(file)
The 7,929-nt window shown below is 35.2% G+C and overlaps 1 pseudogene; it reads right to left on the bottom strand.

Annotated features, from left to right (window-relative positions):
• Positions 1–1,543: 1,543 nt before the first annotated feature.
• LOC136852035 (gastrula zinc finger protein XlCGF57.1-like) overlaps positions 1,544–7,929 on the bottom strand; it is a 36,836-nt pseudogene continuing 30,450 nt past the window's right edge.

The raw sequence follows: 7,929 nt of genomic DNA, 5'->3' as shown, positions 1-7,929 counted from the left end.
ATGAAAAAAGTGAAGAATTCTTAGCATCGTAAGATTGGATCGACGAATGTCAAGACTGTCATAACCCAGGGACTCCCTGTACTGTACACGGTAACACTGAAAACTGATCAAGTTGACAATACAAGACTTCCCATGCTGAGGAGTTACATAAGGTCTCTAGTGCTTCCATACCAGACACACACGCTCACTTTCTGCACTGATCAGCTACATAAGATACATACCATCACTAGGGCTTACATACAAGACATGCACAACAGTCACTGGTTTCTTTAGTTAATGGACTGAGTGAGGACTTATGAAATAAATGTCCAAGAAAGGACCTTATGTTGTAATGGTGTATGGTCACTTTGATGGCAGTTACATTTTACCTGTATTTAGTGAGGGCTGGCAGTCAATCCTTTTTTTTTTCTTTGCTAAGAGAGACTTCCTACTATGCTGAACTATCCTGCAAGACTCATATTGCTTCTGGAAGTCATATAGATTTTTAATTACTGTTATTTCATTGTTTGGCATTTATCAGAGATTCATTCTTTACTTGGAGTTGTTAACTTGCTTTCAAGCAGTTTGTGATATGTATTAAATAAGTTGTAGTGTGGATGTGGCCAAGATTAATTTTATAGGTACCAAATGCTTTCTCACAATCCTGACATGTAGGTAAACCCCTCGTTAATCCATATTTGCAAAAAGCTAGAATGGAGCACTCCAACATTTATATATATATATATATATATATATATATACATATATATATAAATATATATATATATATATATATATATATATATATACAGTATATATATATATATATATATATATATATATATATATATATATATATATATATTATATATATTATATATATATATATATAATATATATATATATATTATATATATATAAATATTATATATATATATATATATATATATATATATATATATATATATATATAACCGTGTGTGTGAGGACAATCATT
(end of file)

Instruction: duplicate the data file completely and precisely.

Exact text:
The 7,929-nt window shown below is 35.2% G+C and overlaps 1 pseudogene; it reads right to left on the bottom strand.

Annotated features, from left to right (window-relative positions):
• Positions 1–1,543: 1,543 nt before the first annotated feature.
• LOC136852035 (gastrula zinc finger protein XlCGF57.1-like) overlaps positions 1,544–7,929 on the bottom strand; it is a 36,836-nt pseudogene continuing 30,450 nt past the window's right edge.

The raw sequence follows: 7,929 nt of genomic DNA, 5'->3' as shown, positions 1-7,929 counted from the left end.
ATGAAAAAAGTGAAGAATTCTTAGCATCGTAAGATTGGATCGACGAATGTCAAGACTGTCATAACCCAGGGACTCCCTGTACTGTACACGGTAACACTGAAAACTGATCAAGTTGACAATACAAGACTTCCCATGCTGAGGAGTTACATAAGGTCTCTAGTGCTTCCATACCAGACACACACGCTCACTTTCTGCACTGATCAGCTACATAAGATACATACCATCACTAGGGCTTACATACAAGACATGCACAACAGTCACTGGTTTCTTTAGTTAATGGACTGAGTGAGGACTTATGAAATAAATGTCCAAGAAAGGACCTTATGTTGTAATGGTGTATGGTCACTTTGATGGCAGTTACATTTTACCTGTATTTAGTGAGGGCTGGCAGTCAATCCTTTTTTTTTTCTTTGCTAAGAGAGACTTCCTACTATGCTGAACTATCCTGCAAGACTCATATTGCTTCTGGAAGTCATATAGATTTTTAATTACTGTTATTTCATTGTTTGGCATTTATCAGAGATTCATTCTTTACTTGGAGTTGTTAACTTGCTTTCAAGCAGTTTGTGATATGTATTAAATAAGTTGTAGTGTGGATGTGGCCAAGATTAATTTTATAGGTACCAAATGCTTTCTCACAATCCTGACATGTAGGTAAACCCCTCGTTAATCCATATTTGCAAAAAGCTAGAATGGAGCACTCCAACATTTATATATATATATATATATATATATATATACATATATATATAAATATATATATATATATATATATATATATATATATACAGTATATATATATATATATATATATATATATATATATATATATATATATATATATTATATATATTATATATATATATATATAATATATATATATATATTATATATATATAAATATTATATATATATATATATATATATATATATATATATATATATATATATAACCGTGTGTGTGAGGACAATCATT